Oscar’s Grind Roulette System
Oscar’s Grind is a simple betting system used on even-money wagers at several casino games, most notably at roulette. Author Allan Wilson noted the system in his 1965 book, giving it the name Oscar’s Grind from a player he interviewed. The player’s name was Oscar and the ‘Grind’ system of play references the idea that the bets never get too high and the player simply grinds out a small win each day
According to the author, Oscar was a disciplined and meticulous gambler who supported himself with roulette system play. We don’t know if Oscar was a real person, but we do know that Victor Bethell first told of a similar system, which he called the Paroli, after spending months at the Monte Carlo roulette wheels over 100 years ago. The system was described as similar to the Martingale, but without the risk of hundreds of units of bankroll. However, like the Martingale, the plan of attack is to win a single unit at a time before starting over.
Readers should keep in mind that the vacation society of Monte Carlo in the late 1800’s was a rare breed. They were Europe’s aristocracy, they were rich and had little more to do than spend their vacation season playing the tables of chance and comparing notes on who was most successful and with which exciting system. It is certain that they, like the locals in Las Vegas, habitually told stories of their great success at the tables. Perhaps they were true, but the casinos certainly weren’t built on losses.
The mathematical foundation of Oscar’s Grind is simple, but to keep the wagers small enough to be recouped after a bad turn of the wheel, it works best on even-money wagers like Odd/Even, Red/Black, and high/Low (1st 18, 2nd 18).
To begin, the player must choose a table-stakes bankroll to risk and get enough chips to make their wagers without missing a single spin. If played at roulette, the single-zero wheel is optimal, with the added benefit of the En Prison or La Partage rule to reduce the house edge. Playing Oscar’s Grind at an American wheel with a zero and double zero and a house edge of over 5% is much more risky.
The simplicity of Oscar’s Grind is that the wagers start at 1 unit and do not increase until there has been a loss and then a win, at which point the wager is increased to 2.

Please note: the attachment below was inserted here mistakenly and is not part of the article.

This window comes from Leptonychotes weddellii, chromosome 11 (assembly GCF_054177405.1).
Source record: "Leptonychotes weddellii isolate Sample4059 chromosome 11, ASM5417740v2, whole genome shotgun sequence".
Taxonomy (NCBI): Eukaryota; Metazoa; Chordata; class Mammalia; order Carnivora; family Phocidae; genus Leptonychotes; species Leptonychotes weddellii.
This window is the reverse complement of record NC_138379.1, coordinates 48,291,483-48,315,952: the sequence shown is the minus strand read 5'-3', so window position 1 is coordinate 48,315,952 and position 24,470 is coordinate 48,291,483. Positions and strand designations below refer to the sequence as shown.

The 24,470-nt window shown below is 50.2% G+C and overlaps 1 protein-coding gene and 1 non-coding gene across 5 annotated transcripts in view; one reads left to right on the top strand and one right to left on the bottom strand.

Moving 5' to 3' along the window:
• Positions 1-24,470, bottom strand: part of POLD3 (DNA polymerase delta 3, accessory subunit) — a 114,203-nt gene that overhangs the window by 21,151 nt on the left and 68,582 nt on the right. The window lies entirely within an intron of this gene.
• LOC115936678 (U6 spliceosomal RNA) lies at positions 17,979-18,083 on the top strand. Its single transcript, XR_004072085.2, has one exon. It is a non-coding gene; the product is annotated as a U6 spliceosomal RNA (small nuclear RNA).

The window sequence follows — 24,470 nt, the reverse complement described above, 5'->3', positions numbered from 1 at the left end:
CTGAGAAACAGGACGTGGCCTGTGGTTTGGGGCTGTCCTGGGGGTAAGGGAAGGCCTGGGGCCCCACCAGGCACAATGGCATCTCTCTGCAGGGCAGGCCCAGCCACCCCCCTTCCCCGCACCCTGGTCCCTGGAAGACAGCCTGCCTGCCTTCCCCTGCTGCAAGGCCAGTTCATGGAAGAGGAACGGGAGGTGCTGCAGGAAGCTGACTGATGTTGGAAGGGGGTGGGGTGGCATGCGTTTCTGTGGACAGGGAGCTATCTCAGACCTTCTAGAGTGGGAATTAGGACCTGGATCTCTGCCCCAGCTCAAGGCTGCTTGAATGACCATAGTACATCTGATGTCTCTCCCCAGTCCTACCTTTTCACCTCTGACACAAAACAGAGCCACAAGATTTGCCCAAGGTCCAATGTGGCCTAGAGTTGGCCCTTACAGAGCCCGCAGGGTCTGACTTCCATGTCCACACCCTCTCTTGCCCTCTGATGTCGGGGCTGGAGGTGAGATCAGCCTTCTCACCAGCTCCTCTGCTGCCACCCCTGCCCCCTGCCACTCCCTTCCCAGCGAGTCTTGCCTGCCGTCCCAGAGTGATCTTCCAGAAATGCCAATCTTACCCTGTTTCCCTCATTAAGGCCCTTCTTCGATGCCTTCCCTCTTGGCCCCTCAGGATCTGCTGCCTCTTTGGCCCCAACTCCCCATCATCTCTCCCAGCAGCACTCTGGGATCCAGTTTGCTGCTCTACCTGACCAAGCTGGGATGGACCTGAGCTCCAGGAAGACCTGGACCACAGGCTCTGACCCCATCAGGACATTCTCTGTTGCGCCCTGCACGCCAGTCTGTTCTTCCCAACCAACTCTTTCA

It stays at 2 until a profit is made and the bet returns to 1, or it increases to 3 if there has been a succession of loses and then a win, and the streak is still in the negative.
The goal is to make a profit of 1 unit with each string of wagers. You may find that writing down each string is helpful and a good tool for reviewing the events later.
For an example, let’s assume the table-stakes bankroll is 100 units.
Bet one unit and win: We are plus 1 unit and keep wagering 1 unit (This string actually is a winner and we start a new one)
Bet one unit and lose: We keep wagering 1 unit until there is a win, and then the wager is raised to 2 units. If there is a string of losses and then a win at 1 unit and the bet is raised to 2, and then another win at 2 but the string is still in the negative, the bet is now raised to 3. The same continues to 4 units and higher if there is still a loss on the string. If the entire 100 units are lost, the play is over. Ideally a profit will be realized at some point and the string ends at +1. Then, a new string is started at 1 unit.
Here is what might happen: (Bets of 1,1,1,1,2,2,2,3,2)
Bet 1 unit and lose (-1)
Bet 1 unit and lose (-2)
Bet 1 unit and lose (-3)
Bet 1 unit and win (-2) – time to raise bet
Bet 2 units and lose (-4)
Bet 2 units and lose (-6)
Bet 2 units and win (-4) – still in the negative, time to raise bet.
Bet 3 units and win (-1) – still in the negative, but drop bet to 2 units so a win ends string at +1
Bet 2 units and win (+1) – start a new string
In this simple example we have 9 spins, 5 losses and 4 wins, but end at +1. Of course after the bet was raised to 3 units, the following could happen: (Bets of 1,1,1,1,2,2,2,3,3,3,3,4,4,5,5,6,5)
Bet 3 units and lose (-7)
Bet 3 units and lose (-10)
Bet 3 units and lose (-13)
Bet 3 units and win (-10) – time to raise bet
Bet 4 units and lose (-14)
Bet 4 units and win (-10) – time to raise bet
Bet 5 units and lose (-15)
Bet 5 units and win (-10) – time to raise bet
Bet 6 units and win (-4) – still in the negative, but drop bet to 5 units so a win ends string at +1
Bet 5 units and win (+1)
Now we have 17 spins, 10 losses, and 7 wins, but score a profit of 1 unit. To be successful, Oscar’s Grind must experience some succession of spins where there are three or more winners in a 4 or 5 spin group, or the grind starts. It is possible to have a string of hundreds of spins, moving slowly towards the loss of 100 units, but then ever so slowly recouping a few units each 10 spins or so. Stick with it and quite often the higher bets of 5 or 6 units will work their way back down to where there is finally a win of 1 unit.
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